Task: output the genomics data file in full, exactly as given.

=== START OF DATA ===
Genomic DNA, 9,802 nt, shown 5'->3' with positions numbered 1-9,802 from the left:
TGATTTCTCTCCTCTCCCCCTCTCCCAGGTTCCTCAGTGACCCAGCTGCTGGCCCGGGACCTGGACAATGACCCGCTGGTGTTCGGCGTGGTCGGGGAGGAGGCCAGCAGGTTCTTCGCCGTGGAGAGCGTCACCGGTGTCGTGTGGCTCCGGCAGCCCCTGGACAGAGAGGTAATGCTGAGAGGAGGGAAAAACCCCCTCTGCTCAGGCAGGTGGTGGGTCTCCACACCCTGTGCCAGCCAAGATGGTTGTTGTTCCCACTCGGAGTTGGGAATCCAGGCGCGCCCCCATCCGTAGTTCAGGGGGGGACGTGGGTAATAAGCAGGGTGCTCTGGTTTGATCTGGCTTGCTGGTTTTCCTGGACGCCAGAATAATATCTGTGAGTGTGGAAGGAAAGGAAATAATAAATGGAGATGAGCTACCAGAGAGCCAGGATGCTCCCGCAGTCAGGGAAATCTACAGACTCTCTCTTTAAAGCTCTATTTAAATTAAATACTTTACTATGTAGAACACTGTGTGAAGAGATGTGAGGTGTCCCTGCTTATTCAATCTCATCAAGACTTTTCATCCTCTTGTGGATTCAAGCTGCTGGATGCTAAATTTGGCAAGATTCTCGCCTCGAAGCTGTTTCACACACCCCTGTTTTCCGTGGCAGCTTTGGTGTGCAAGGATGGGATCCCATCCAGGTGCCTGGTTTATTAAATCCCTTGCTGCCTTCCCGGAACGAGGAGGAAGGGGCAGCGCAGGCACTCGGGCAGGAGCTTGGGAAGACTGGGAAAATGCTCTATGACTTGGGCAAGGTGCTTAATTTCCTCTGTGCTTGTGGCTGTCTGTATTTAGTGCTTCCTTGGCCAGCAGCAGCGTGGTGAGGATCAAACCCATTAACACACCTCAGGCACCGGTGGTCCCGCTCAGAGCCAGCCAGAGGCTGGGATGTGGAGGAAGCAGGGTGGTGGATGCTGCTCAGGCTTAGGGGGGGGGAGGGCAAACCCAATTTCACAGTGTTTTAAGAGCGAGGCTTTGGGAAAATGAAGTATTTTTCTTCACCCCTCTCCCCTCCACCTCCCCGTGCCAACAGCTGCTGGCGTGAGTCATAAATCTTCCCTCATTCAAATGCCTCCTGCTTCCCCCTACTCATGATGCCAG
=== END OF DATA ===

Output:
Genomic DNA, 9,802 nt, shown 5'->3' with positions numbered 1-9,802 from the left:
TGATTTCTCTCCTCTCCCCCTCTCCCAGGTTCCTCAGTGACCCAGCTGCTGGCCCGGGACCTGGACAATGACCCGCTGGTGTTCGGCGTGGTCGGGGAGGAGGCCAGCAGGTTCTTCGCCGTGGAGAGCGTCACCGGTGTCGTGTGGCTCCGGCAGCCCCTGGACAGAGAGGTAATGCTGAGAGGAGGGAAAAACCCCCTCTGCTCAGGCAGGTGGTGGGTCTCCACACCCTGTGCCAGCCAAGATGGTTGTTGTTCCCACTCGGAGTTGGGAATCCAGGCGCGCCCCCATCCGTAGTTCAGGGGGGGACGTGGGTAATAAGCAGGGTGCTCTGGTTTGATCTGGCTTGCTGGTTTTCCTGGACGCCAGAATAATATCTGTGAGTGTGGAAGGAAAGGAAATAATAAATGGAGATGAGCTACCAGAGAGCCAGGATGCTCCCGCAGTCAGGGAAATCTACAGACTCTCTCTTTAAAGCTCTATTTAAATTAAATACTTTACTATGTAGAACACTGTGTGAAGAGATGTGAGGTGTCCCTGCTTATTCAATCTCATCAAGACTTTTCATCCTCTTGTGGATTCAAGCTGCTGGATGCTAAATTTGGCAAGATTCTCGCCTCGAAGCTGTTTCACACACCCCTGTTTTCCGTGGCAGCTTTGGTGTGCAAGGATGGGATCCCATCCAGGTGCCTGGTTTATTAAATCCCTTGCTGCCTTCCCGGAACGAGGAGGAAGGGGCAGCGCAGGCACTCGGGCAGGAGCTTGGGAAGACTGGGAAAATGCTCTATGACTTGGGCAAGGTGCTTAATTTCCTCTGTGCTTGTGGCTGTCTGTATTTAGTGCTTCCTTGGCCAGCAGCAGCGTGGTGAGGATCAAACCCATTAACACACCTCAGGCACCGGTGGTCCCGCTCAGAGCCAGCCAGAGGCTGGGATGTGGAGGAAGCAGGGTGGTGGATGCTGCTCAGGCTTAGGGGGGGGGAGGGCAAACCCAATTTCACAGTGTTTTAAGAGCGAGGCTTTGGGAAAATGAAGTATTTTTCTTCACCCCTCTCCCCTCCACCTCCCCGTGCCAACAGCTGCTGGCGTGAGTCATAAATCTTCCCTCATTCAAATGCCTCCTGCTTCCCCCTACTCATGATGCCAG